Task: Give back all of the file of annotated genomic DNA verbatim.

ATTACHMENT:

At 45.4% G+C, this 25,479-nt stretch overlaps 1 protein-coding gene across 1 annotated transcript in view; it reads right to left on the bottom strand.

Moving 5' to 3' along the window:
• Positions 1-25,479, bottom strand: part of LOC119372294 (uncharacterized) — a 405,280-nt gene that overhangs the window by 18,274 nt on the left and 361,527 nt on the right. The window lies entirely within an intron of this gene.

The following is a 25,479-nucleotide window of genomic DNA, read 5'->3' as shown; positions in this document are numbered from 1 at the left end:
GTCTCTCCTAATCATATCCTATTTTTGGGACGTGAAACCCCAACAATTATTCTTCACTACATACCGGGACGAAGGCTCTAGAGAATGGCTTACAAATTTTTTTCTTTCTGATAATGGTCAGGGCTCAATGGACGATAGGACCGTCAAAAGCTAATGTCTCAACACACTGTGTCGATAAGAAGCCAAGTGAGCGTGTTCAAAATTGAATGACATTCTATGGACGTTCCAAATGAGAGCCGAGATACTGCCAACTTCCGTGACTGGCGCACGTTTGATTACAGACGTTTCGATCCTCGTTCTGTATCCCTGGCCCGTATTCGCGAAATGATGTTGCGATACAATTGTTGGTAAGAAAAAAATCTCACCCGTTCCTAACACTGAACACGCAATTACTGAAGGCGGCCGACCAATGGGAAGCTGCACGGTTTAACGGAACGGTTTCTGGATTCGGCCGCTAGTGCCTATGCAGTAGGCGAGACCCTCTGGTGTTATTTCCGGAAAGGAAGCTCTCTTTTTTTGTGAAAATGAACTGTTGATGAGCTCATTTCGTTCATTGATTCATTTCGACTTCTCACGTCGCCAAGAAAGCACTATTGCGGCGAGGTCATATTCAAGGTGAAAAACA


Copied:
At 45.4% G+C, this 25,479-nt stretch overlaps 1 protein-coding gene across 1 annotated transcript in view; it reads right to left on the bottom strand.

Moving 5' to 3' along the window:
• Positions 1-25,479, bottom strand: part of LOC119372294 (uncharacterized) — a 405,280-nt gene that overhangs the window by 18,274 nt on the left and 361,527 nt on the right. The window lies entirely within an intron of this gene.

The following is a 25,479-nucleotide window of genomic DNA, read 5'->3' as shown; positions in this document are numbered from 1 at the left end:
GTCTCTCCTAATCATATCCTATTTTTGGGACGTGAAACCCCAACAATTATTCTTCACTACATACCGGGACGAAGGCTCTAGAGAATGGCTTACAAATTTTTTTCTTTCTGATAATGGTCAGGGCTCAATGGACGATAGGACCGTCAAAAGCTAATGTCTCAACACACTGTGTCGATAAGAAGCCAAGTGAGCGTGTTCAAAATTGAATGACATTCTATGGACGTTCCAAATGAGAGCCGAGATACTGCCAACTTCCGTGACTGGCGCACGTTTGATTACAGACGTTTCGATCCTCGTTCTGTATCCCTGGCCCGTATTCGCGAAATGATGTTGCGATACAATTGTTGGTAAGAAAAAAATCTCACCCGTTCCTAACACTGAACACGCAATTACTGAAGGCGGCCGACCAATGGGAAGCTGCACGGTTTAACGGAACGGTTTCTGGATTCGGCCGCTAGTGCCTATGCAGTAGGCGAGACCCTCTGGTGTTATTTCCGGAAAGGAAGCTCTCTTTTTTTGTGAAAATGAACTGTTGATGAGCTCATTTCGTTCATTGATTCATTTCGACTTCTCACGTCGCCAAGAAAGCACTATTGCGGCGAGGTCATATTCAAGGTGAAAAACA